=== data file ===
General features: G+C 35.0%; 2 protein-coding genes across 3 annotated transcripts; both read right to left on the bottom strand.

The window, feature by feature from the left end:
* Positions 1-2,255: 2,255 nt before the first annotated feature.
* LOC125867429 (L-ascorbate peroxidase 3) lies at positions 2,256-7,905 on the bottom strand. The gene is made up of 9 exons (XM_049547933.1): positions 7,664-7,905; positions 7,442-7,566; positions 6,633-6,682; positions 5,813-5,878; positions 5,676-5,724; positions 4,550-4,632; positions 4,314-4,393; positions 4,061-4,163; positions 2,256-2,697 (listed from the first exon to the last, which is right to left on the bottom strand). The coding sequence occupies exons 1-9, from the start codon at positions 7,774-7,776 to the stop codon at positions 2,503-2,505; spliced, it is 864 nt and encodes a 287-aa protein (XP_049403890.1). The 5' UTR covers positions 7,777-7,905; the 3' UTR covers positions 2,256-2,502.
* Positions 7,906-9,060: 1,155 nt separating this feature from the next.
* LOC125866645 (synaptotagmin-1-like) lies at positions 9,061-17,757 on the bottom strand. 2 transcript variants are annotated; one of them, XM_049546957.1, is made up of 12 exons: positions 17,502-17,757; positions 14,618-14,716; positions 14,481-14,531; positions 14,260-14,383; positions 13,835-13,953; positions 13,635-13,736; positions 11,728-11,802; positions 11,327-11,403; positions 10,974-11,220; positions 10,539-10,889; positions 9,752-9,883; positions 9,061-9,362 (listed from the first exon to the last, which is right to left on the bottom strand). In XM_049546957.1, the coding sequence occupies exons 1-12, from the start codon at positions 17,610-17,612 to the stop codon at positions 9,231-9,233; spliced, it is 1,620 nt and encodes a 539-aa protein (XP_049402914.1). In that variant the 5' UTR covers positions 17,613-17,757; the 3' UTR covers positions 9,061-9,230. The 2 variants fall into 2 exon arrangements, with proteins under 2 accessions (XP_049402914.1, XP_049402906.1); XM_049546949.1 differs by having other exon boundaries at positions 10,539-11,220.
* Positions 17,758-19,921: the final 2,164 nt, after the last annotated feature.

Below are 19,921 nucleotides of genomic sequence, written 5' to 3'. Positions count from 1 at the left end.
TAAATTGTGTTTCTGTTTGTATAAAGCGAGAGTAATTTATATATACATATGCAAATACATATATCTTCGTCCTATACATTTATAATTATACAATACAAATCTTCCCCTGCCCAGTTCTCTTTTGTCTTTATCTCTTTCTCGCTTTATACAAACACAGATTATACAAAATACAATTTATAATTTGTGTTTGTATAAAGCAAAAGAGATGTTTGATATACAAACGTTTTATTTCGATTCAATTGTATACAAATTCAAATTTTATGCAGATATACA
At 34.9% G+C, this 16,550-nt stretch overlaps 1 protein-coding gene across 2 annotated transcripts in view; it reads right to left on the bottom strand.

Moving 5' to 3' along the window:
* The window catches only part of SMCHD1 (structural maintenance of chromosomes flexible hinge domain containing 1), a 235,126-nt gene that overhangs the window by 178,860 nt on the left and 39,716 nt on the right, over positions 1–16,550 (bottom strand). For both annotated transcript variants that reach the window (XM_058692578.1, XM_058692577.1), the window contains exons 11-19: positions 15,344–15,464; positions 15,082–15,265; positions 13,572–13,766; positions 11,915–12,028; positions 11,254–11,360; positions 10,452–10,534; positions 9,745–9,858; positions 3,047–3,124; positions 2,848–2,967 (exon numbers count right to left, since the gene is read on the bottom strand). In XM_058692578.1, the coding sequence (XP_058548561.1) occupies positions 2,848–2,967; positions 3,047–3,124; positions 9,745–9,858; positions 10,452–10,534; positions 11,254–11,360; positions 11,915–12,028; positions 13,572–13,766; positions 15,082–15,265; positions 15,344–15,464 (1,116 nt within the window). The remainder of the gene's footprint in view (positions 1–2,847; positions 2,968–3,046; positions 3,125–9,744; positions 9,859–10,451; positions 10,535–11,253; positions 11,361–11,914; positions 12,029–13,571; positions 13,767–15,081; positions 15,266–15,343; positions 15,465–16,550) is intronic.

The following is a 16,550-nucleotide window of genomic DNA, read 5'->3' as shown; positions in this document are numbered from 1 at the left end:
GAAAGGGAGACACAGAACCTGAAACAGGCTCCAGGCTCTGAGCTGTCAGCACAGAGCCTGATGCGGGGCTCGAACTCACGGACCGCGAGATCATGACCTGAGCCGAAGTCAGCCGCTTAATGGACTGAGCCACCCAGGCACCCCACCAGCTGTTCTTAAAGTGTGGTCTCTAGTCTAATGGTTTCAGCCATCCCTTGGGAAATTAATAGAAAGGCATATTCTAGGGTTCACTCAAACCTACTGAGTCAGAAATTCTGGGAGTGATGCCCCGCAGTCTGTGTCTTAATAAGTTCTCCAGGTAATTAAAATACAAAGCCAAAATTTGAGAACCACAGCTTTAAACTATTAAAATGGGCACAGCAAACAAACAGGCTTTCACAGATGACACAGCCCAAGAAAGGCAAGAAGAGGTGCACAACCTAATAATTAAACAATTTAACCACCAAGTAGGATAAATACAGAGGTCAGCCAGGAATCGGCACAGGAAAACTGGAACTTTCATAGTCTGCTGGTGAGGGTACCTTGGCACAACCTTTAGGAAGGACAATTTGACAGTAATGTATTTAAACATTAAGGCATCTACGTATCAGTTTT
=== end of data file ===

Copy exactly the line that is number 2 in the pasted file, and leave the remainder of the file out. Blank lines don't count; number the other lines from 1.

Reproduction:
The window, feature by feature from the left end: